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Verba, Schlozman, Brady, and Nie: Citizen activity

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Verba, Schlozman, Brady, and Nie. 1993. Citizen activity: Who participates? What do they say?. APSR: 303-318.

Main Point

Wolfinger and Rosenstone (1980) showed that voters have the same attitudes as non-voters, despite demographic differences. In a similar vein, this study shows that activists have the same attitudes as non-activists, despite demographic differences. These demographic differences matter, however. Self-interested politicians consider not only what activists tell them, but who is telling it to them: "stories about basic human needs sound different to policymakers when told by those who are in need" (p 312). Thus, "because [disadvantaged groups] are less active, they actually send fewer messages about basic human needs than do more advantaged respondents," despite their similar attitudes (p 313).

Who Participates?

See Fig 1 (p 306). It divides respondents into four categories:

  1. SES (socioeconomic status): Wealthier, better educated citizens participate more.
  2. Ideology: Self-identifying liberals/conservatives and Republicans/Democrats participate more.
  3. Financial hardship: Those experiencing no financial hardship participate more.
  4. Government benefits: Those receiving means-tested benefits (discretionary benefits, e.g. food stamps, medicaid, housing subsidies) participate more than those receiving non-means-tested benefits (entitlements, e.g. Veterans' benefits, student loans, medicare, social security).

[Race: The "race consciousness" variable from the 1972 Verba and Nie study has disappeared by now; apparently, the authors no longer see it as a factor.]

Fig 2 (p 307) and Fig 3 (p 308) demonstrate that these different factors have different effects on the various modes of participation. They have particularly strong effects on (1) who contributes to campaigns, (2) who servers on boards, (3) who works on campaigns, (3) who becomes a community activist, and so on.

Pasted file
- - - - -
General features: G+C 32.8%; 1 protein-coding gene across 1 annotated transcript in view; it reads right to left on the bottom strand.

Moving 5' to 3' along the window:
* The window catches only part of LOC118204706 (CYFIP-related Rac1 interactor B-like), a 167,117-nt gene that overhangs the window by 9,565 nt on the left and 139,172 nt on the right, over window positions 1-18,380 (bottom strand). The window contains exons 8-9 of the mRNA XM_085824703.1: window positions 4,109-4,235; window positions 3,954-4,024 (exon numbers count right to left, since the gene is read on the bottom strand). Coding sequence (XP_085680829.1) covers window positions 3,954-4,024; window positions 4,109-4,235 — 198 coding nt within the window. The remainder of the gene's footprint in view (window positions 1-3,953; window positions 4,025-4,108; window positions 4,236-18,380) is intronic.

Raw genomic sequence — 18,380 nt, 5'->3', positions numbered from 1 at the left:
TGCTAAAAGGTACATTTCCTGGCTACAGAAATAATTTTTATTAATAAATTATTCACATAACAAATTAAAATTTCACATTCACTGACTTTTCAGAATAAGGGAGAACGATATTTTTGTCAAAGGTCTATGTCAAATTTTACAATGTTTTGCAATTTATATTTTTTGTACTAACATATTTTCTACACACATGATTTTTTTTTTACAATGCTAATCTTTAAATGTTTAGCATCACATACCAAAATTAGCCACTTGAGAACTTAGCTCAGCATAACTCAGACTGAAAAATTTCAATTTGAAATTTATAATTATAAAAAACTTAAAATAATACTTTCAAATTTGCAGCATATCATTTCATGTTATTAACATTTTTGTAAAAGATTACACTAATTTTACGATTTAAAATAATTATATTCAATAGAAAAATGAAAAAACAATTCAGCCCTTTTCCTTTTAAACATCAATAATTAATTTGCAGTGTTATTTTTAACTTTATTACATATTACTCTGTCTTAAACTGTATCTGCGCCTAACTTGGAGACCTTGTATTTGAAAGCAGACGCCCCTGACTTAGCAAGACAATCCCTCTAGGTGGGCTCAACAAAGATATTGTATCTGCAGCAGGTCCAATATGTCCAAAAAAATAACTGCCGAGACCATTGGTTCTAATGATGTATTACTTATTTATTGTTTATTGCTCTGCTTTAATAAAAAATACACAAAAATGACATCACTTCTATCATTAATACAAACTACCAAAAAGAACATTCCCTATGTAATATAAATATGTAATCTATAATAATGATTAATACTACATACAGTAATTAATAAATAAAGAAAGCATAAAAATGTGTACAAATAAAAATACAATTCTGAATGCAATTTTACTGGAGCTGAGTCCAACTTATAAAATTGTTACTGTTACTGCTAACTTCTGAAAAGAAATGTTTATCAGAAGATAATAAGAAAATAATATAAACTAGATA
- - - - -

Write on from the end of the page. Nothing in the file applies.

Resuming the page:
How Much Do They Say?

Until now, the study looked at how many people engaged in various activities. In Table 1 (p 309), the authors consider not only the number of activists, but the amount of activity. When you look at Table 1, keep these two terms straight:

  • Activists: Number of campaign volunteers, number of campaign donors, etc.
  • Activity: Number of volunteer hours, total dollar amount of contributions, etc.

When you consider "activity" separately from "activists," you find that the disparities get even bigger. Advantaged groups become even more active relative to disadvantaged groups. Moreover, the advantaged groups are able to convey more explicit messages than other groups (Fig 4, p 310).

What Do They Say?

According to Table 2 (p 312), advantaged groups mention different issues as the subject of their political activity than disadvantaged groups do. Thus, although activists and non-activists have similar aggregate attitudes, activists are talking less about the "basic human needs" issues that the disadvantaged care most about. Not only that, but those activists who do talk about these issues are probably less persuasive: "stories about basic human needs sound different to policymakers when told by those who are in need" (312).